Privacy Blog

"Friends don’t let friends get spied on.' – Richard Stallman, President of the Free Software Foundation and longtime advocate of privacy in technology.

The Government Of Kazakhstan is Coercing its Citizens to Install a Root Certificate in their Devices that will Allow the Authorities to Monitor Everything the Citizens Do Online

UPDATE: The Kazakhstan government announced on 8 August 2019 that the project is being abandoned. Kazakhstan’s State Security Committee said in a statement that the certificate rollout was simply a test which has now been completed. Users can remove the certificate and use internet as usual, it said.


While this is scary for the citizens of Kazakhstan, every computer user in the world also should be concerned. If one government does this and is successful, it won’t be long before all governments will be doing the same. Yes, that includes your government.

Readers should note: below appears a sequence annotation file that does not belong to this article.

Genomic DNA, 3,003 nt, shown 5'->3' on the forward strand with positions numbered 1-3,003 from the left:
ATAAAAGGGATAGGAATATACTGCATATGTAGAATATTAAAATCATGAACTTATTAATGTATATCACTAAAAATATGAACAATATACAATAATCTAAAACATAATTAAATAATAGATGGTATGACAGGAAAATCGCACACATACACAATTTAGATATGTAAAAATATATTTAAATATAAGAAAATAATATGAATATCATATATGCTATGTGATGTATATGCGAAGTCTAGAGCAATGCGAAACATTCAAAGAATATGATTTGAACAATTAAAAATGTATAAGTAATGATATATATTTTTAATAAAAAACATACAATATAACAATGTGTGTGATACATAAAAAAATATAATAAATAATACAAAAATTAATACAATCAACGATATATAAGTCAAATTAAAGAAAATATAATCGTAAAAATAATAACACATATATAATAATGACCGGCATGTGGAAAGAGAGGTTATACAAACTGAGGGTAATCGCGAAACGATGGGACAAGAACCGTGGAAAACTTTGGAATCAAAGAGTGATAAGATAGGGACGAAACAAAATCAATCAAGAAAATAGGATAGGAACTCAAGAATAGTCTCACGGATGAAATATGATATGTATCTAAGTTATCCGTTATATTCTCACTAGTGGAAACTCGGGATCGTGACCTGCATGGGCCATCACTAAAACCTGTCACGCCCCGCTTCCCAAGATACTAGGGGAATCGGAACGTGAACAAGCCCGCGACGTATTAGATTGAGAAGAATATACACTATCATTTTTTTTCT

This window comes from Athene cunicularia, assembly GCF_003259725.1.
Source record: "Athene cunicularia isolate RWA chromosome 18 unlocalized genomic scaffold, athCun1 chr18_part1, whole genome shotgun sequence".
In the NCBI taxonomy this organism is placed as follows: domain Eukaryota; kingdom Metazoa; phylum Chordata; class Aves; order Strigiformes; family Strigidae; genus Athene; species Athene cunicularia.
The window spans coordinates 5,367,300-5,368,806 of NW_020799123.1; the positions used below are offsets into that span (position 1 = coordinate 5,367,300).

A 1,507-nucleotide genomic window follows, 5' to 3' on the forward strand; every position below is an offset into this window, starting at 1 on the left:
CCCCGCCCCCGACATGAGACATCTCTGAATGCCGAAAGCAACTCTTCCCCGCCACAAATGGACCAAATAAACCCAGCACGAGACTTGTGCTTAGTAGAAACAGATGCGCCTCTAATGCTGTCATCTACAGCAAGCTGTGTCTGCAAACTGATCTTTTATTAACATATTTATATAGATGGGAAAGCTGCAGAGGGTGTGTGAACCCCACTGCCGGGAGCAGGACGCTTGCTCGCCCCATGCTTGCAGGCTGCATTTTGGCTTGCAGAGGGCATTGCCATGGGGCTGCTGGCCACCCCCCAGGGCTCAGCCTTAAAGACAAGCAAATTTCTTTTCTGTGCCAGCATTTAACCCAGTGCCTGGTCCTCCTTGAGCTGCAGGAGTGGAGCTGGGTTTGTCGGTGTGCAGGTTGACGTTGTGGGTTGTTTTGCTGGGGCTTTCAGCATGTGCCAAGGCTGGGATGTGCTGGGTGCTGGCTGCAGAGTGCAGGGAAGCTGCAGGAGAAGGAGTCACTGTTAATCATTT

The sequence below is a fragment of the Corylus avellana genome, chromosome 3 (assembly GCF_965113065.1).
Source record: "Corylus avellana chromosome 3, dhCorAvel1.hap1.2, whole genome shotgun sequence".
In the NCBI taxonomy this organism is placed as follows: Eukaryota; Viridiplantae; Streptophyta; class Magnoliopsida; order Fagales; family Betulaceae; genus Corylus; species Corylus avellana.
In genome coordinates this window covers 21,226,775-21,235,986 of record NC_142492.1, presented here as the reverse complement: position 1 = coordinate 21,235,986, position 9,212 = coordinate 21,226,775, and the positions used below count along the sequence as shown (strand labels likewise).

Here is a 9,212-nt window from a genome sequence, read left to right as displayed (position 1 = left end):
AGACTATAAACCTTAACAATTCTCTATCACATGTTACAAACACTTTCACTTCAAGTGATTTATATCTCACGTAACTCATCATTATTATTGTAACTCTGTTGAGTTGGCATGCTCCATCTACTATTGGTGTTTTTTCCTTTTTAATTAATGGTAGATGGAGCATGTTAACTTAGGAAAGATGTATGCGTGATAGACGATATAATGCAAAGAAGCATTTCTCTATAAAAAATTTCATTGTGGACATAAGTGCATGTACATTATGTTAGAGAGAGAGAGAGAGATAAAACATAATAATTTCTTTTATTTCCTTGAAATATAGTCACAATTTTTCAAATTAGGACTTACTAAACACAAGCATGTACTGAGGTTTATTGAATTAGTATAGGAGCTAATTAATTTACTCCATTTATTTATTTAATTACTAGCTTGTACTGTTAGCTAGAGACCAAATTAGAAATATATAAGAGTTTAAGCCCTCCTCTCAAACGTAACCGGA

On July 17, the government of Kazakhstan began coercing its citizens to install a root certificate on their devices that would allow the authorities to monitor everything they do online. The surveillance affects anyone trying to access certain websites, including Gmail, Facebook, Twitter, and YouTube. Once the certificate is installed, the government could access emails, read private messages, log browsing activity, and store login credentials.

Of course, once the government can access everything, it won’t be long before the instructions for accessing everyone’s computers will leak out and then become used by hackers around the world.

“There is no such thing as a back door (or in this case, online surveillance tool) that can only be used by the good guys. The Shadow Brokers hack and the resulting WannaCry attack show what can happen when hackers get their hands on such tools. By forcing all Kazakh citizens to use the same certificate, the government is introducing a significant vulnerability. If hackers were able to get control of the certificate, they would have the same access to personal data as the government.”

You can read more in the ProtonMail Blog at: https://tinyurl.com/privacy-2019-0801.

Categories: Uncategorized

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